Moors form when water stagnates in a landscape. They conserve plant remains and organic matter in such a way that the ground becomes increasingly acidic and inaccessible to air. The moor substance forms a heat-insulating layer. With appropriate pharmaceutical processing this substance can be released and made into a remedy which in combination with horsetail and horse chestnut creates a protective sheath around the human being.
Horsetail grows mainly in moist locations exposed to light. It notably lacks leaves. The fine, rhythmically structured stalk can be taken apart as in a peg game. Most of the stalk is hidden below ground and is linked horizontally to an elaborate system of tubes that have a strong draining effect and at the same time draw silica from the soil. This is deposited in the upper part of the plant as tiny opals which can be more sensed than seen. They act as concave lenses and enable the horsetail to absorb sufficient sunlight despite its lack of leaves. Its affinity for water and light indicates a connection to the kidney and its activity of elimination.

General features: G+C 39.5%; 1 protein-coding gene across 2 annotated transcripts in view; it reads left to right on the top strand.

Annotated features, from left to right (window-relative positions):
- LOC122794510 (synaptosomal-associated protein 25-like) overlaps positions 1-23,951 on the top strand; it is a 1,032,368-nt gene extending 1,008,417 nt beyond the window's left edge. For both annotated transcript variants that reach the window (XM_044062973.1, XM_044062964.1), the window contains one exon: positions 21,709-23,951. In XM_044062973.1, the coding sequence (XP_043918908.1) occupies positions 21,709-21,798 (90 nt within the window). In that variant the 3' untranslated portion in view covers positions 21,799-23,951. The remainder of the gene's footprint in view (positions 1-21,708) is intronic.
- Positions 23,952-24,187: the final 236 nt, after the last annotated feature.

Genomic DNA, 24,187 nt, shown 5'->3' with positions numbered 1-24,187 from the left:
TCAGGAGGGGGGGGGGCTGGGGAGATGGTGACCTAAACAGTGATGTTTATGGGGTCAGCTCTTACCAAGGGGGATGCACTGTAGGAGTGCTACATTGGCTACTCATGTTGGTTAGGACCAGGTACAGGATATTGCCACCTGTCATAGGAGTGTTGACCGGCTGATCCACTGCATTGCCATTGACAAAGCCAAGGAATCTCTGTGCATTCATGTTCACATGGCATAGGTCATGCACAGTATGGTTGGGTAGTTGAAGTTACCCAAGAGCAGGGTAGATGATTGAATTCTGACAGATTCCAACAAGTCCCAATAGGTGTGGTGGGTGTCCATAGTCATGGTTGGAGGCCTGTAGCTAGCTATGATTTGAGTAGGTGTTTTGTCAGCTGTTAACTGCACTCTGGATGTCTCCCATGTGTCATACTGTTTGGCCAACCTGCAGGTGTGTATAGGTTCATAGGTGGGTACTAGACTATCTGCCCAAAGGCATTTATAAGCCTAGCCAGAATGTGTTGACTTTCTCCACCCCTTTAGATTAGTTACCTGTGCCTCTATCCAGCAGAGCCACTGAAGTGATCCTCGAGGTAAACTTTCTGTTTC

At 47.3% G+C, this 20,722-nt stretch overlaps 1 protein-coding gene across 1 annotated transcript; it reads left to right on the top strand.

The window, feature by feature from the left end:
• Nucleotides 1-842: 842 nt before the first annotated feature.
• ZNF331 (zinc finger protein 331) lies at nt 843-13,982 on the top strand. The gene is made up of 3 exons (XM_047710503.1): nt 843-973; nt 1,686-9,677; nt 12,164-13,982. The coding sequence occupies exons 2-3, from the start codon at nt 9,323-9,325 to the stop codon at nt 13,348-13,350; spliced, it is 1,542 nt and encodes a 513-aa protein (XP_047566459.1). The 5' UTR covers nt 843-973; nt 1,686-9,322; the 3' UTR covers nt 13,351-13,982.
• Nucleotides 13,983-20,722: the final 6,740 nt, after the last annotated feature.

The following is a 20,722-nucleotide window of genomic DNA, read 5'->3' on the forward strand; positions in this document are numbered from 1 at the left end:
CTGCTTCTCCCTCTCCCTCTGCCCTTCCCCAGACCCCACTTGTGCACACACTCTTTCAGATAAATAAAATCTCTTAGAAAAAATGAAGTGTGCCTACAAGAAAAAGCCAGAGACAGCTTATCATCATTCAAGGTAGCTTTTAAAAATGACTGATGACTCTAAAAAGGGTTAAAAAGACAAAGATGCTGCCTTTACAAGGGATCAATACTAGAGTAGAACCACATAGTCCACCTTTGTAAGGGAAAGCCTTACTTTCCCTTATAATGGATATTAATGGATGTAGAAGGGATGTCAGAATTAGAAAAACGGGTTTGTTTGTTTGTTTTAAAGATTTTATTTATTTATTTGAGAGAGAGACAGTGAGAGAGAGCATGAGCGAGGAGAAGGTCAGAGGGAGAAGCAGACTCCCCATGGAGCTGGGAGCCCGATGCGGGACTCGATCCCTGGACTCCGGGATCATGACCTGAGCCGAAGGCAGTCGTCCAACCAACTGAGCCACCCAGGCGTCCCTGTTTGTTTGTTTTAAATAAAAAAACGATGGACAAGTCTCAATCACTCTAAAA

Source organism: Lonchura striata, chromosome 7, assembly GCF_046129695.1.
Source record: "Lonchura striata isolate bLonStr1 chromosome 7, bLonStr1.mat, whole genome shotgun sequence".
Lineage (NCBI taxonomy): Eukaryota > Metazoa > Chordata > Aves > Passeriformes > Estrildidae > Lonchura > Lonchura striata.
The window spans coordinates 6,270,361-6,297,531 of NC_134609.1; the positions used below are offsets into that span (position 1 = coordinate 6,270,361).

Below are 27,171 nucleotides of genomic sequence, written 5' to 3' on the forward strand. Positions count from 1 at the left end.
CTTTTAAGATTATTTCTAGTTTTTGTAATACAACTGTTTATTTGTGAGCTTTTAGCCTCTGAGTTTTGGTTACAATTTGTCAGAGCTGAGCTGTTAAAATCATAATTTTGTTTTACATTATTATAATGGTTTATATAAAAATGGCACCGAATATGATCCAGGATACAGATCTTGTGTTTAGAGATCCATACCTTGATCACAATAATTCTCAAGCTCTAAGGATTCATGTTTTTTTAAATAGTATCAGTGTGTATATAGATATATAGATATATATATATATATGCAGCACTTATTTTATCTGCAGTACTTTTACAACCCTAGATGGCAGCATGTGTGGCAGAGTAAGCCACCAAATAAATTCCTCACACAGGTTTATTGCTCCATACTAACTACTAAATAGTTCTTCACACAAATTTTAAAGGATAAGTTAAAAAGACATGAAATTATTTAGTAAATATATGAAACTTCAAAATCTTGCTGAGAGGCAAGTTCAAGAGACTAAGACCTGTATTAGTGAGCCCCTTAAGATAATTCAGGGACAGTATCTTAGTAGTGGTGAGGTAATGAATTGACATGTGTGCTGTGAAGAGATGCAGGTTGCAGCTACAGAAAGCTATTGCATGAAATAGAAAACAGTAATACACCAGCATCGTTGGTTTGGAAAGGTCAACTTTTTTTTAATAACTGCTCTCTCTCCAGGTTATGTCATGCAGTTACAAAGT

The horse chestnut is a robust tree with large, shade-giving leaves. In spring it right away charms the landscape with a gigantic "bouquet" of flowers. Its big, nutrient-rich fruits (chestnuts) contain a vasoprotective and anti-inflammatory substance (aescin), as well as tannins, which have a firming and forming influence on tissue. They strengthen venous return in the organism.
The composition would not be complete without lavender, with its powers of warmth and light. Like a blue fireworks display it rays out in bunches towards the summer sky, collecting in its essential oils the soothing powers that bestow a calming and relaxing effect on human beings.
Indications and application